Will the future of retail be determined by companies that were once considered pure play technology companies or manufacturers? With the dramatic success of Apple as one of the world’s most successful retailers (and most valuable companies), other brands are exploring direct relationships with the consumer.
Given the very well-publicized mass closings of specialty retailers ( Lady Footlocker, Radio Shack, Cache, Wet Seal, Delia’s, etc.), as well as the large number of retailers who are scaling back their space, it creates a very real question of who will be occupying that space in the future? The good news—there are some unusual candidates potentially stepping in to take traditional retailers’ place.
Besides Apple, Microsoft is opening stores and has a long-established consumer products business, while Amazon is both creating its own products (Fire, Kindle) while it has announced its first store in Manhattan and has recently opened a small test space at the campus of Purdue University.
Google’s store within Curry’s/PC World on Tottenham Court Road in London represents its first full-fledged effort in a physical space.
In this approximately 1,200-sq.-ft. area, the company is able to showcase a number of Google products and services:
Two very large interactive digital walls are the key features of the space. Plus, there is a kinetic sculpture that creates interest from the exterior of the store. These are driven around showcasing Google services.
There is a very large interactive wall that allows customers to “graffiti” doodle, using virtual spray paint canisters. This wall can also showcase services and support in-store demonstrations.
Another highlight is a large curved digital wall that offers a giant (and very cool) demonstration of Google Earth. Customers can play around on a smaller digital screen and project to the wall.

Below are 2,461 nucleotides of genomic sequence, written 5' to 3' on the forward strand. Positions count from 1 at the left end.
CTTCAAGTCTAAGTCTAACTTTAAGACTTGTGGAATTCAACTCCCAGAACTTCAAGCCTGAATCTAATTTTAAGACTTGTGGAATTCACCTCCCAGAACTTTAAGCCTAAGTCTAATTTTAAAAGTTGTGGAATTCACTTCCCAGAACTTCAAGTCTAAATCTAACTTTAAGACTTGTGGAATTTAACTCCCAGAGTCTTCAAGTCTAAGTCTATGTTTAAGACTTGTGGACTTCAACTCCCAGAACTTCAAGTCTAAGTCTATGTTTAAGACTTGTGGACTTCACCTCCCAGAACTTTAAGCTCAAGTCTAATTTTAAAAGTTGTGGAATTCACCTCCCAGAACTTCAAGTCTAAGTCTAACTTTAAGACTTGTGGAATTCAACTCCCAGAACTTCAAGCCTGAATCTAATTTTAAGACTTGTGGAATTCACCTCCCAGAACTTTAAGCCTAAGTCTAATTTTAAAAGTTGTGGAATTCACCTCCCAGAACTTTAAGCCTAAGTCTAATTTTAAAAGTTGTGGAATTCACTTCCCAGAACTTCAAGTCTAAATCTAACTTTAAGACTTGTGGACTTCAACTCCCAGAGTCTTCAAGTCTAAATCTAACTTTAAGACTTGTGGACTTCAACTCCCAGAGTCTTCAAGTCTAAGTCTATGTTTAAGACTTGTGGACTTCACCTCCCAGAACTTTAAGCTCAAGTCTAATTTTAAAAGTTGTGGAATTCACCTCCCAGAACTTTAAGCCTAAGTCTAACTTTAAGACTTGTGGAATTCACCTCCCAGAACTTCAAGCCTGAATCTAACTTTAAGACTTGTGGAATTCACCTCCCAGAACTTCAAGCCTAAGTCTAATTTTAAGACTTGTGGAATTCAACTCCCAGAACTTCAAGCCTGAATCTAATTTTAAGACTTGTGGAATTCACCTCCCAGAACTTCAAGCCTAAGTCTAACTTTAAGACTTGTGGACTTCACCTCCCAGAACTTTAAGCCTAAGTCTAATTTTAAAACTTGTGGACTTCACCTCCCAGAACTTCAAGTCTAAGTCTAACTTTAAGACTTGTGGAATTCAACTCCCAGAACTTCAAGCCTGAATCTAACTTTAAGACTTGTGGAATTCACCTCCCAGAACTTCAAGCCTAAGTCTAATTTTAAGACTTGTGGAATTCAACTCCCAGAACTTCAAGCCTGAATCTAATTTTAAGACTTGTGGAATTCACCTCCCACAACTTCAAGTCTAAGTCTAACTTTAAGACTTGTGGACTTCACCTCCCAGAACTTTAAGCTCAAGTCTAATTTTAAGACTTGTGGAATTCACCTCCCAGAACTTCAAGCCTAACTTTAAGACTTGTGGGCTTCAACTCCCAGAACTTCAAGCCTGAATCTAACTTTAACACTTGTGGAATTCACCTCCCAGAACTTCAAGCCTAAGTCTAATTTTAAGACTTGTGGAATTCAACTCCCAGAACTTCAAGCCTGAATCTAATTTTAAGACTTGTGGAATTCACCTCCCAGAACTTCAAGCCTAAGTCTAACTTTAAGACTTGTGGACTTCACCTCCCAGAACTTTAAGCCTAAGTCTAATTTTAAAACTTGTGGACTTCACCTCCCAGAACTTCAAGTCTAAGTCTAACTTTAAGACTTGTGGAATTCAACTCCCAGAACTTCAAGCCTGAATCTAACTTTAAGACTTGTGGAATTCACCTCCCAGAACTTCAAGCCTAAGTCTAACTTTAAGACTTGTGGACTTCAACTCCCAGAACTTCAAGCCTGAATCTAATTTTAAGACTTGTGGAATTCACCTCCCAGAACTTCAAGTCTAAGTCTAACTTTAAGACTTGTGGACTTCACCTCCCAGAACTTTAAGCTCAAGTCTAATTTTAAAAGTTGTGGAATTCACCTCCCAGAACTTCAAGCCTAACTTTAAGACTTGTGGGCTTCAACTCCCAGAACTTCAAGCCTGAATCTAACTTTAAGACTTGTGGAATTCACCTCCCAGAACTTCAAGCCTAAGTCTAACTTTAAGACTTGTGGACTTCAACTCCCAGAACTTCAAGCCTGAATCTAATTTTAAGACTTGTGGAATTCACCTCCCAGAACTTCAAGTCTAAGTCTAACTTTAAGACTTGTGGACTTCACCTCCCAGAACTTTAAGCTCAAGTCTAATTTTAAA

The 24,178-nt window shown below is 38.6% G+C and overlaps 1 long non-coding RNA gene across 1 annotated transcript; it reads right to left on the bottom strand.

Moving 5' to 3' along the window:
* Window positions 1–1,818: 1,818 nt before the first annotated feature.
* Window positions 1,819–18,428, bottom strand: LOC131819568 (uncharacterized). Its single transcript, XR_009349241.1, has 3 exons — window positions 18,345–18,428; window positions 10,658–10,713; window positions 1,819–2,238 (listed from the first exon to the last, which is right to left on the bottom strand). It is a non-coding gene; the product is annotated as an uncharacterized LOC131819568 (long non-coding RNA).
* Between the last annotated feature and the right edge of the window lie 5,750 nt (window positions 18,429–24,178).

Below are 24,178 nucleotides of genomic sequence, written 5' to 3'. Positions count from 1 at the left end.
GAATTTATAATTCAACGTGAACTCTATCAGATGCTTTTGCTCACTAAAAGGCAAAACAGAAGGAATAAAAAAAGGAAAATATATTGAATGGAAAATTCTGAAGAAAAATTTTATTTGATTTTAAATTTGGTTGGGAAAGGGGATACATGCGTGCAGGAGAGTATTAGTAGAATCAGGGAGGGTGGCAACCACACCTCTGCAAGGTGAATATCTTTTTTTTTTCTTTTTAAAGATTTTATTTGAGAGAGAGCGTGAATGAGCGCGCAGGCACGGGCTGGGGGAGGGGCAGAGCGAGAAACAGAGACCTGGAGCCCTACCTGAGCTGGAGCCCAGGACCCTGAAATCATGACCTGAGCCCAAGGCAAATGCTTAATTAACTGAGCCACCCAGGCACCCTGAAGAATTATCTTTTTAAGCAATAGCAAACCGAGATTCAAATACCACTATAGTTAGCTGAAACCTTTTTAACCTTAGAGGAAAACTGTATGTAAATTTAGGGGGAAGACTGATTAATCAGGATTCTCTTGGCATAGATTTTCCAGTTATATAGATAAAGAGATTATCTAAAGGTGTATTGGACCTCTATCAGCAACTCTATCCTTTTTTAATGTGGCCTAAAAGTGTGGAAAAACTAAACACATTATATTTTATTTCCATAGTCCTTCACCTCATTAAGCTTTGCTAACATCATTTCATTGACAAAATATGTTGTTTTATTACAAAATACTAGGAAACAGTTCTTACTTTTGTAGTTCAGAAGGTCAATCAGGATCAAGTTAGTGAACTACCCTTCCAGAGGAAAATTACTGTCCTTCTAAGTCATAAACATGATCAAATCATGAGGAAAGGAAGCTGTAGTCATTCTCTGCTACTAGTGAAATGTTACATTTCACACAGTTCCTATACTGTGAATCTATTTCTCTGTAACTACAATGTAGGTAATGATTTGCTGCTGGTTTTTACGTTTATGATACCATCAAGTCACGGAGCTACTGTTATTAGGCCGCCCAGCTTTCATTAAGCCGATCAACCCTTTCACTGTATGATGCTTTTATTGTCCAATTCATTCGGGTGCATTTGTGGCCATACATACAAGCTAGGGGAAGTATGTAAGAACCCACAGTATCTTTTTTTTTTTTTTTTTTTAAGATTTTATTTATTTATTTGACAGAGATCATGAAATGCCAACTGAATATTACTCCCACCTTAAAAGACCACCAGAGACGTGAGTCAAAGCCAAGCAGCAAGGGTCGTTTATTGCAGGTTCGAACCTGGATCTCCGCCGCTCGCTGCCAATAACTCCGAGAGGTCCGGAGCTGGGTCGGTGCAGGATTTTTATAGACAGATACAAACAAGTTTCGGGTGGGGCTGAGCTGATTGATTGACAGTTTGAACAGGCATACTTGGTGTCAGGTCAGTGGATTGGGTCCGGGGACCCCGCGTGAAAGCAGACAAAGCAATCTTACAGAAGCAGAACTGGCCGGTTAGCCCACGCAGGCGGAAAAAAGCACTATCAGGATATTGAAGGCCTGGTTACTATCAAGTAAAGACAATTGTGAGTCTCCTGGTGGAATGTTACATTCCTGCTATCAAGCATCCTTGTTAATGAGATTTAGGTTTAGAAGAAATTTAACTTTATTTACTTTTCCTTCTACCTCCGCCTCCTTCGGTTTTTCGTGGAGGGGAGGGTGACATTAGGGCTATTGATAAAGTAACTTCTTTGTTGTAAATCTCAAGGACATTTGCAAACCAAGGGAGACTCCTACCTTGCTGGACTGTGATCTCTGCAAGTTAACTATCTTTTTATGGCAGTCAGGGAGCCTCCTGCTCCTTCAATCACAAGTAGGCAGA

Smaller interactive elements include a kinetic sculpture that can be manipulated and a cubbyhole to demonstrate Chromecast.
There are multiple interactive platforms to allow customers to engage with and potentially purchase Google products, including Android-driven products, such as notebooks and watches, that are on display; and Google-developed products such as Chromebooks, Chromecast and Nexus phones that are also being sold through Curry’s/PC World.
There were several Google representatives on-hand to assist customers—they are clearly brand ambassadors, not salespeople. While there are products for sale, for now this is clearly more about brand building than commerce. For now.
Interestingly, Google chose to partner with an existing retailer rather than find its own space. The partnering model might be particularly effective as (most) retailers, particularly in the electronics arena, have more space than they need. No doubt that Best Buy and others would be willing partners if Google chose to grow the idea.
A bigger idea might be stand-alone Google stores. The company is dabbling for now, but could be a major player… and space user.
While billed as Google’s first store, it is still a long way from fulfilling that promise. But it does offer an intriguing glimpse into a future where brands like Google, Amazon, Samsung and Microsoft may soon be common names on retail storefronts.